Virtual Science Meeting: Engaging in the core business of SAEON
By Prof Juliet Hermes and Dr Tony Swemmer, SAEON
By Prof Juliet Hermes and Dr Tony Swemmer, SAEON
Each year, SAEON managers, scientists and technicians from across the country gather together to exchange ideas, update activities and foster new approaches to long-term observations and research. Covid-19 travel restrictions meant that last year’s meeting had to be cancelled. This year, the annual SAEON ‘Science Meeting’ was held in a virtual format for the first time, from 17 to 23 May.
Although this meant missing out on coffee breaks and lunches together, it allowed more people to engage in the core business of SAEON. Over 70 people – ranging from scientists to admin staff – attended the plenary sessions.
Rather than focusing on SAEON science results, this year’s meeting set out to:
The first day kicked off with a welcome from SAEON’s managing director Johan Pauw and some updates around SAEON and our vision. This was followed by important report backs from the SAEON National Office staff.
Dr Clifford Nxomani, Deputy CEO of the National Research Foundation (NRF), joined the meeting and highlighted SAEON’s role in the NRF and key news from the NRF. The SAEON nodes then gave a summary of their current activities.
The environmental science education team showcased the engaging programmes that were facilitated by SAEON scientists, technicians and partners as SAEON’s education outreach transitioned to virtual space. The highlight of the presentation was the showcasing of the learning management system Articulate 360, which was used to develop interactive games, activities and videos for the marine science touchscreen exhibit that will be part of the SAEON marine science exhibits at the Cofimvaba science centre that will be launched by the DSI later this year.
A co-learning session provided a platform for SAEON scientists, postdocs, developers and any others engaging with SAEON training or procurement to share concerns and sticking points, and possible solutions to overcoming these. The session attracted 26 participants and was facilitated by Dr Lara Atkinson (Egagasini Node) and Dr Dave Thompson (Ndlovu Node).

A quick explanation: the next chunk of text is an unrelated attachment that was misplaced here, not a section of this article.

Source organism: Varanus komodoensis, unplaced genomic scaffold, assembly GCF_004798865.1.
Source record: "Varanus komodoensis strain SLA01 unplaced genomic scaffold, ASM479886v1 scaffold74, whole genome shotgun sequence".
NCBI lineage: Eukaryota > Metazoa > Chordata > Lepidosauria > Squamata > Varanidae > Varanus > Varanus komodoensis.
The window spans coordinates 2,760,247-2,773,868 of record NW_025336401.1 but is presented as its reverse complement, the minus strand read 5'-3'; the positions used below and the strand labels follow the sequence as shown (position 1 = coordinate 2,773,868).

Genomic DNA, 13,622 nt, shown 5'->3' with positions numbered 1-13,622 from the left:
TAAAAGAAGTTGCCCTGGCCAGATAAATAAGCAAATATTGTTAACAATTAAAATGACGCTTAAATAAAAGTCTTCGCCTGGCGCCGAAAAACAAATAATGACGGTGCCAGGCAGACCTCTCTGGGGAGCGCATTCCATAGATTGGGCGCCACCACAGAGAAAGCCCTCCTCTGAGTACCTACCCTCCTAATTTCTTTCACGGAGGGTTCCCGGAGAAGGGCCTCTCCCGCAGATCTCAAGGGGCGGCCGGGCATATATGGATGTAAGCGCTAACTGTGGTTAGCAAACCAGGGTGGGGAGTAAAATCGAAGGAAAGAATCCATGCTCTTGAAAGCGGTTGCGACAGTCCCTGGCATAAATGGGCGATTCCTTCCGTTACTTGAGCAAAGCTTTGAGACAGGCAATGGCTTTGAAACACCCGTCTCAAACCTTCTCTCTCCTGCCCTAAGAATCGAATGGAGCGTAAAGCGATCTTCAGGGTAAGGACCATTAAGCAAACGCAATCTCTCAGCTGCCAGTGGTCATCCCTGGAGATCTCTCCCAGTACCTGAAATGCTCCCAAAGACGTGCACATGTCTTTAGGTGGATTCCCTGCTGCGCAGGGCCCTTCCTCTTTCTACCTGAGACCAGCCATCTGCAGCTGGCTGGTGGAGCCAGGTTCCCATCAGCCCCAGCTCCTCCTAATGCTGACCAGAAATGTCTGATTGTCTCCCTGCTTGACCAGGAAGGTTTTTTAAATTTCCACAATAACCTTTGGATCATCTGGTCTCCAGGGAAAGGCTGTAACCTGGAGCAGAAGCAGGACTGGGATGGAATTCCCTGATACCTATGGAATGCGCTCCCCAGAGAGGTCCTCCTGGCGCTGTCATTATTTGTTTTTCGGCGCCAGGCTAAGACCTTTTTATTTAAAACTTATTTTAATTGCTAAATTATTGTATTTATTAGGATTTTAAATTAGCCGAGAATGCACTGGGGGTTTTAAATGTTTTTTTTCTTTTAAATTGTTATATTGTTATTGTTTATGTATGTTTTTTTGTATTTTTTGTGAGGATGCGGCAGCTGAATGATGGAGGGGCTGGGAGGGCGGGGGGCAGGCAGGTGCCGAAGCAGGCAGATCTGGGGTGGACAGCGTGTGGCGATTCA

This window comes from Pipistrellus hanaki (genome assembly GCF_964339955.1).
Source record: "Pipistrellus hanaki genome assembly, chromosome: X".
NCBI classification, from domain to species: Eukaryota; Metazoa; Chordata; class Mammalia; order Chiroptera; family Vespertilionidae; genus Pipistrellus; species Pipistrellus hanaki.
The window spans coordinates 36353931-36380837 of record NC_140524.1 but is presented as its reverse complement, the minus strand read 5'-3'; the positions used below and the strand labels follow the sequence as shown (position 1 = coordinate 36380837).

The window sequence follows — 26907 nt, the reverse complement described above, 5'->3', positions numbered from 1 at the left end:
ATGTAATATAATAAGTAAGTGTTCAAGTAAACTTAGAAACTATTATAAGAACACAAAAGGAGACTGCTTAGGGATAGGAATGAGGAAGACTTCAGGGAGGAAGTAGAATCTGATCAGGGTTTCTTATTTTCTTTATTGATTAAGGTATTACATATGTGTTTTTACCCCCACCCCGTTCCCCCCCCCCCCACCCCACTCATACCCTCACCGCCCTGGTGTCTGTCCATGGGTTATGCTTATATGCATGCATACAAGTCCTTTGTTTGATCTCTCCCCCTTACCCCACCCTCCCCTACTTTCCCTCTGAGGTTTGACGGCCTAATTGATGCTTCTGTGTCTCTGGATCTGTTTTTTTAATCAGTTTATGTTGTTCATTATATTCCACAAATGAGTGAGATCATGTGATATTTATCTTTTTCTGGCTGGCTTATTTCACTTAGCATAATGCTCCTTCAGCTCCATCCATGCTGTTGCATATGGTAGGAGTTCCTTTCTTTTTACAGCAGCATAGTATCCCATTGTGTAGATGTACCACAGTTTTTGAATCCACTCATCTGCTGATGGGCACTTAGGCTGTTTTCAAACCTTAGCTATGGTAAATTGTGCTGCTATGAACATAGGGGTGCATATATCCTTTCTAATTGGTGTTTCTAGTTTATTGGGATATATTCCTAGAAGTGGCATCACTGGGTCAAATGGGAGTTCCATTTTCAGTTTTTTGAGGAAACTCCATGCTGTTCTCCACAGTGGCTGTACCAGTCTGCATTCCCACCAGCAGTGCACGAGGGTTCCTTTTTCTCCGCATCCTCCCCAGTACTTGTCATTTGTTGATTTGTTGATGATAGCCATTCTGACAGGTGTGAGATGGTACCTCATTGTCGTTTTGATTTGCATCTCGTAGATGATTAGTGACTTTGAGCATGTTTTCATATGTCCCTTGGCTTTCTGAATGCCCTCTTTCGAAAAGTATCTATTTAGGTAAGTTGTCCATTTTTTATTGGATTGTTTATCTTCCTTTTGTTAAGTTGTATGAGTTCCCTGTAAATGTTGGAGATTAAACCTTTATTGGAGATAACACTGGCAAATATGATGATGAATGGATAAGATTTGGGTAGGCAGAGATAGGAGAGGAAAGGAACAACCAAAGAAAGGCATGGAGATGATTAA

The vibrant and often emotive discussions suggest that the session was valuable to many who took part and that a longer session should be considered during the next SAEON Science Meeting to enable such sharing of experiences. The benefits of such a discussion are that scientists feel less isolated in their administrative challenges and better equipped to approach some of the obstacles being faced.
In parallel with this session, SAEON’s technicians met to discuss common issues and challenges. Training was one of the topics of concern and suggestions regarding this were put forward to SAEON’s National Office. Paul Gordijn (Grasslands-Wetlands-Forests Node) presented some of his work on managing groundwater data, much of which can be adapted for other meteorological and hydrological data sets. A proposal was made to have technicians’ workshops biannually.
This session turned out to be very informative, with Dr Theo Jongwana (National Office manager) facilitating the responses to a barrage of questions from SAEON staff. The format was informal, with some jokes and stories thrown in, and the session turned out to be a great opportunity to see the faces of our support staff who keep SAEON running daily.